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Peter Taylor’s best ever phone call…

IT doesn’t matter what Peter Taylor achieves at Gillingham. It doesn’t matter how many medals he won as a player, or how many promotions as a manager.

Because nothing will ever eclipse the day in November 2000 when the 60-year-old was asked to lead his country.

“It’s the best memory of my career, no question,” says Taylor, who took charge for a single game against Italy in Turin before the arrival of Sven Goran Eriksson.

“When I got the call from Adam Crozier at the FA asking me to take over, it was the best phone call I’d ever got. I never dreamed it would happen to me, that I would manage England.”

Nor did anyone else. Just four years earlier, Taylor had been battling relegation from the ­Conference with Dover. And five years before that, he was playing part-time for ­Dartford whilst working as an insurance broker at Standard Life.

A speedy winger with Southend, Crystal Palace and Spurs, Taylor won four caps for England – the first coming as a Third Division player – in a career that yielded an impressive 87 goals in 388 games.

He also scored in his first two international games, the last player to do so before Rickie Lambert equalled the feat earlier this year. But when a broken leg suffered whilst playing for Leyton Orient robbed him of the work-rate and mobility for which he was renowned, Taylor quit the pro game, signed part-time terms with Maidstone and – aged just 31 –  and entered the insurance business.

“I had a chance to get a move elsewhere, but I decided I would like to play Non-League and get myself a job,” he said. “And it was great. It made me more organised with budgeting and things like that. It helped me become a better manager.”

By 1986, he was at Dartford, a riotous four-year spell that saw crowds go through the roof and produced four straight 100-goal seasons.  Then came Southend and Dover, where Taylor was working when he got the call from former Spurs team-mate Glenn Hoddle asking him to take charge of the England U-21s.

Legend

There, he nurtured the likes of Gareth Barry, Emile Heskey and Rio Ferdinand, naming almost all of them in his one and only ­England squad, which finished in a narrow 1-0 defeat in the Stadio Delle Alpi. “I owe a lot to Peter for setting me on the way with ­England,” said Heskey, who went on to win 62 senior caps.

“He worked so well with the players and developed a great spirit and confidence. He was always entertaining and an hour would pass before you knew what you had been doing.”

When he was brutally jettisoned by Howard Wilkinson in 1999 – with a record of one loss in three years – the players gave him a signed photo of the squad with messages like: “You are a ­legend” from Kieron Dyer.
Though his success at club level since has been mixed – ­promotions with Gillingham, Brighton and Hull, failure with Crystal Palace, Leicester and Bradford – it is this work on the coaching ground that is universally acclaimed.

As is his sheer enthusiasm. Though he readily admits he has “too many clubs on my CV”, Taylor has never been too proud to take a job; his résumé includes a spell as assistant to Barry Fry at Peterborough, a return to Non-League with Stevenage in 2007 and, last year, a stint in charge of Bahrain in the Persian Gulf. “Peter was fantastic for me,” said Fry. “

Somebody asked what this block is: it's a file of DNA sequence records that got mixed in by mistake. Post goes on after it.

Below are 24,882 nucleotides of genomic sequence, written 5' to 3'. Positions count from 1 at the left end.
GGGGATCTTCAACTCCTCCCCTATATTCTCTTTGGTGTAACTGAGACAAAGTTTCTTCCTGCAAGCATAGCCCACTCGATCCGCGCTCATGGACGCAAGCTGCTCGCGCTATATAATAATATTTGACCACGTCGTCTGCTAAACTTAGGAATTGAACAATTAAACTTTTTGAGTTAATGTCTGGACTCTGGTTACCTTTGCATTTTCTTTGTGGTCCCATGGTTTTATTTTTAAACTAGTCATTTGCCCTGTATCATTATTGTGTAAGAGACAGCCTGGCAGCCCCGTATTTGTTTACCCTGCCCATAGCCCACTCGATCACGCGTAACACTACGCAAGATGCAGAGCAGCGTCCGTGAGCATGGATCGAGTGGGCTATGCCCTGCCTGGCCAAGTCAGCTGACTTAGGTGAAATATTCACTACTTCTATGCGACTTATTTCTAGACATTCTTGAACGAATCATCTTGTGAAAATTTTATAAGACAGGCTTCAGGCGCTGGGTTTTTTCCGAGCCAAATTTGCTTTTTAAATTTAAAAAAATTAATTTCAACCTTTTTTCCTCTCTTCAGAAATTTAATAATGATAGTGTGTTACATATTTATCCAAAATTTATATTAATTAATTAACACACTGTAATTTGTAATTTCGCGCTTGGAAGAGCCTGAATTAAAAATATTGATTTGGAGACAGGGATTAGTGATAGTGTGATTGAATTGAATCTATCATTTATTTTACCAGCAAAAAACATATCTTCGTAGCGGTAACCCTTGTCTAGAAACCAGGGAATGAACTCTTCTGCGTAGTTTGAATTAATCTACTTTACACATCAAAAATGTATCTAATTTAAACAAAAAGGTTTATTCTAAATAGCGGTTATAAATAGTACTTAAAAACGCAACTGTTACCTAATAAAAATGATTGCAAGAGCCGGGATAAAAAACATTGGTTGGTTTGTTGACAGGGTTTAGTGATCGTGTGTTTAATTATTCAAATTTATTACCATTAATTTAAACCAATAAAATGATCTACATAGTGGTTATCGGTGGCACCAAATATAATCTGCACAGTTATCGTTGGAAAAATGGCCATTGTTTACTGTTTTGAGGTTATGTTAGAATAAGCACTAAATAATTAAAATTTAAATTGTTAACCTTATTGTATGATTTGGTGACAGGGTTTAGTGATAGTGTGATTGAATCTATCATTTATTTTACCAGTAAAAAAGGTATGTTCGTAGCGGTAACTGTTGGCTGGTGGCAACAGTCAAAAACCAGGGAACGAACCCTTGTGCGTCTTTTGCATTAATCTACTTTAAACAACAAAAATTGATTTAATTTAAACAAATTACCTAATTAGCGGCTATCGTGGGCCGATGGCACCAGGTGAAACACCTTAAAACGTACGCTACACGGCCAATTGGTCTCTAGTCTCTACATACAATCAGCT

For a man to travel 226 miles a day to take a coaching session and only get his expenses paid, particularly that man being an ex-England man, is a credit to the individual.

“Peter just wants to coach – that’s his forte. He organises very, very well and he tells players where they’re going wrong. But he also makes it fun. It’s important to have a laugh with the players as well as the serious stuff, and he combines that fantastically well.”

Taylor’s return to Gillingham last month marks his 16th job in 20 years. It is hardly the record a manager wants, but his ethos is simple. “It doesn’t matter what division, or where in the world,” he says. “I just love working.”

Taylor celebrates promotion with Gillingham in 2000

Taylor celebrates promotion with Gillingham chairman Paul Scally in 2000

PETER TAYLOR FACTFILE

Born: Rochford, Essex, 1953 (Age 60)

Playing career: A skilful winger, Taylor started out in Non-League with Canvey Island before joining Southend as a 17-year-old, making his debut in 1970. Twelve goals in 71 games for the Shrimpers – and promotion to the Third Division – yielded a switch to Crystal Palace.

Though relegated to the third tier while at Sehurst Park, Taylor played in an FA Cup semi-final and won four England caps, scoring in his first two games – both against Wales. Signed by Spurs – recently relegated to the Second Division – in 1976, Taylor became a regular, winning promotion back to the top flight and scoring 31 goals in 123 games before leaving to join Leyton Orient in 1980.

Injured whilst at Orient, Taylor saw out his career at Exeter before retiring from the pro game in 1984, aged 31.

Managerial career: Appointed player-manager of Dartford in 1986, Taylor twice won the Southern League title and also had spells in charge of Southend and Dover before becoming England U-21 boss in 1996. A single season at Gillingham in 1999-2000 then brought promotion to Division One, although Taylor left to take over at top flight Leicester the following season.

After a good start – which included taking charge of England for a single game – Taylor was sacked in 2001, subsequently winning promotions at Brighton and Hull before brief stints at Crystal Palace, Stevenage, Wycombe and Bradford.

A spell as manager of the Bahrain national team was followed by a return to the England Under-20 set-up earlier this year, before he was named Gillingham manager for a second time.

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